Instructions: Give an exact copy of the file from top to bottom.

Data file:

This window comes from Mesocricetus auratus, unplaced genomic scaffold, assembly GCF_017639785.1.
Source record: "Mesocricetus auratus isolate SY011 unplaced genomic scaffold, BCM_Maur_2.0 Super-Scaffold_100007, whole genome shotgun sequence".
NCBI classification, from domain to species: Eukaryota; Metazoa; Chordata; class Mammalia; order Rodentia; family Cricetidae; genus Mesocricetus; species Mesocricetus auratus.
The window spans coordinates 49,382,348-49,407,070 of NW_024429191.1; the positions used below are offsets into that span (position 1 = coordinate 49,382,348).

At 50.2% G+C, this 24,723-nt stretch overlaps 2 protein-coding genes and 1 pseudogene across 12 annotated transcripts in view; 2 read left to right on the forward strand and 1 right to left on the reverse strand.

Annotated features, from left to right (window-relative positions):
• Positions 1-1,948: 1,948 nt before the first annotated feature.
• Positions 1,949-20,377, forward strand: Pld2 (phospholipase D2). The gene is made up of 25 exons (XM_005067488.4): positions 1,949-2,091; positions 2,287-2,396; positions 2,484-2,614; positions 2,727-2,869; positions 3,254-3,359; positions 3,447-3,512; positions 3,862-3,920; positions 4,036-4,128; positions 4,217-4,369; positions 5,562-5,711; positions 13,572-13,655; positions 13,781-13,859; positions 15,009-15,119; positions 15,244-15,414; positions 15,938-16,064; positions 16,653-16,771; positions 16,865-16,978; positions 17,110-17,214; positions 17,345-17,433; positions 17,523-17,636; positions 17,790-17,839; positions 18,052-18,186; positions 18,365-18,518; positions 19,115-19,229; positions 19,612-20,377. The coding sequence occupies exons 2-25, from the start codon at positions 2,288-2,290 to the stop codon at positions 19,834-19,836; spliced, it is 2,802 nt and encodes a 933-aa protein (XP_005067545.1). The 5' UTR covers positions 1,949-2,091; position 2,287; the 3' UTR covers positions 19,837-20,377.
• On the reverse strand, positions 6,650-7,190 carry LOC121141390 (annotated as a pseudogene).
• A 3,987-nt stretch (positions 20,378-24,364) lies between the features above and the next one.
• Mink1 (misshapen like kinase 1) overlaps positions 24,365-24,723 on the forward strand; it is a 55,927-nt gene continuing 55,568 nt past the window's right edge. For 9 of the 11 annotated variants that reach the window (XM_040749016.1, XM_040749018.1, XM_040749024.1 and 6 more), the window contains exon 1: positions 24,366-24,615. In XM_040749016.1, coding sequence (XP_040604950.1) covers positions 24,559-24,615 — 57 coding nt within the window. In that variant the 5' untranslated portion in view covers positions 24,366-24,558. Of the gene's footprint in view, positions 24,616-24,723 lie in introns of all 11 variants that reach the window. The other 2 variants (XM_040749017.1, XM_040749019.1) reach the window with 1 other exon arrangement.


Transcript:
This window comes from Mesocricetus auratus, unplaced genomic scaffold, assembly GCF_017639785.1.
Source record: "Mesocricetus auratus isolate SY011 unplaced genomic scaffold, BCM_Maur_2.0 Super-Scaffold_100007, whole genome shotgun sequence".
NCBI classification, from domain to species: Eukaryota; Metazoa; Chordata; class Mammalia; order Rodentia; family Cricetidae; genus Mesocricetus; species Mesocricetus auratus.
The window spans coordinates 49,382,348-49,407,070 of NW_024429191.1; the positions used below are offsets into that span (position 1 = coordinate 49,382,348).

At 50.2% G+C, this 24,723-nt stretch overlaps 2 protein-coding genes and 1 pseudogene across 12 annotated transcripts in view; 2 read left to right on the forward strand and 1 right to left on the reverse strand.

Annotated features, from left to right (window-relative positions):
• Positions 1-1,948: 1,948 nt before the first annotated feature.
• Positions 1,949-20,377, forward strand: Pld2 (phospholipase D2). The gene is made up of 25 exons (XM_005067488.4): positions 1,949-2,091; positions 2,287-2,396; positions 2,484-2,614; positions 2,727-2,869; positions 3,254-3,359; positions 3,447-3,512; positions 3,862-3,920; positions 4,036-4,128; positions 4,217-4,369; positions 5,562-5,711; positions 13,572-13,655; positions 13,781-13,859; positions 15,009-15,119; positions 15,244-15,414; positions 15,938-16,064; positions 16,653-16,771; positions 16,865-16,978; positions 17,110-17,214; positions 17,345-17,433; positions 17,523-17,636; positions 17,790-17,839; positions 18,052-18,186; positions 18,365-18,518; positions 19,115-19,229; positions 19,612-20,377. The coding sequence occupies exons 2-25, from the start codon at positions 2,288-2,290 to the stop codon at positions 19,834-19,836; spliced, it is 2,802 nt and encodes a 933-aa protein (XP_005067545.1). The 5' UTR covers positions 1,949-2,091; position 2,287; the 3' UTR covers positions 19,837-20,377.
• On the reverse strand, positions 6,650-7,190 carry LOC121141390 (annotated as a pseudogene).
• A 3,987-nt stretch (positions 20,378-24,364) lies between the features above and the next one.
• Mink1 (misshapen like kinase 1) overlaps positions 24,365-24,723 on the forward strand; it is a 55,927-nt gene continuing 55,568 nt past the window's right edge. For 9 of the 11 annotated variants that reach the window (XM_040749016.1, XM_040749018.1, XM_040749024.1 and 6 more), the window contains exon 1: positions 24,366-24,615. In XM_040749016.1, coding sequence (XP_040604950.1) covers positions 24,559-24,615 — 57 coding nt within the window. In that variant the 5' untranslated portion in view covers positions 24,366-24,558. Of the gene's footprint in view, positions 24,616-24,723 lie in introns of all 11 variants that reach the window. The other 2 variants (XM_040749017.1, XM_040749019.1) reach the window with 1 other exon arrangement.